Check out the comparisons between the different SHA algos.
In theory a collision was found for SHA-1, but none found for SHA-2 does that mean that a collision doesn't exist? No, it means that it hasn't happened yet and the odds are that it won't be found. Possible? Yes, however, highly improbable. You have a better chance of winning the lotto...
The point was that if you are going to hash your key,then concatenate the initial key, you would be better off looking at the SHA-1 option. You have to consider a couple of factors...
1: availability of the algo. SHA-1 is in the standard java API and is readily available.
2: speed. Is SHA-1fast enough? Maybe, depending on your requirements. For most, I'll say probably.
3: Size of Key. SHA-1 is probably be smaller than having an MD-5 hash and the original key added.
Just food for thought...
Sent from a remote device. Please excuse any typos...
On Jul 20, 2012, at 3:35 PM, Joe Pallas <[EMAIL PROTECTED]> wrote:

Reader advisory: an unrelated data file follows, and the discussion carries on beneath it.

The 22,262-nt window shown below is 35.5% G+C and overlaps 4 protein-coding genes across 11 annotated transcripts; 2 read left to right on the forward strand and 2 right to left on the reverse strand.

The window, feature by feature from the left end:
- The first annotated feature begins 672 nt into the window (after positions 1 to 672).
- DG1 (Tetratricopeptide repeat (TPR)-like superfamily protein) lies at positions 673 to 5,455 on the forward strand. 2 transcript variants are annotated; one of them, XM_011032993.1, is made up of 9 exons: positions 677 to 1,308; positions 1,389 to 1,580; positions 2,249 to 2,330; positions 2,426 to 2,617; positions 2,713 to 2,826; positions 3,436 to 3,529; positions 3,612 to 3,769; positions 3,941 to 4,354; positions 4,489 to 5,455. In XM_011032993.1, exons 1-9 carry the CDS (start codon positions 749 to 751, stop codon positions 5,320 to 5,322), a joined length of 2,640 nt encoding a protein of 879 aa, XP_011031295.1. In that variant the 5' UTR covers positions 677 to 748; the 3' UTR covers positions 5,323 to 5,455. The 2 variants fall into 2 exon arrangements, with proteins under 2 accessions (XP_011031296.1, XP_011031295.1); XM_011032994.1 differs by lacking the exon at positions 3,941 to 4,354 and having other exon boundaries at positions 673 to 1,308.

> On Jul 20, 2012, at 12:16 PM, Michel Segel wrote:
>> I don't believe that there has been any reports of collisions, but if. You are concerned you could use the SHA-1 for generating the hash. Relatively speaking, SHA-1is slower, but still fast enough for most applications.
> Every hash function can have collisions, by definition. If the correctness of your design depends on collisions being impossible, rather than very rare, then your design is faulty.
> Cryptographic hash functions have the property that it is computationally hard to create inputs that match a given output. That doesn’t in itself make cryptographic hash functions better than other hash functions for avoiding hot-spotting. (But it does usually make cryptographic hash functions more expensive to compute than other hash functions.)
> You may want to look at <http://www.strchr.com/hash_functions> and <http://programmers.stackexchange.com/questions/49550/which-hashing-algorithm-is-best-for-uniqueness-and-speed/145633#145633>.
> Hope this helps,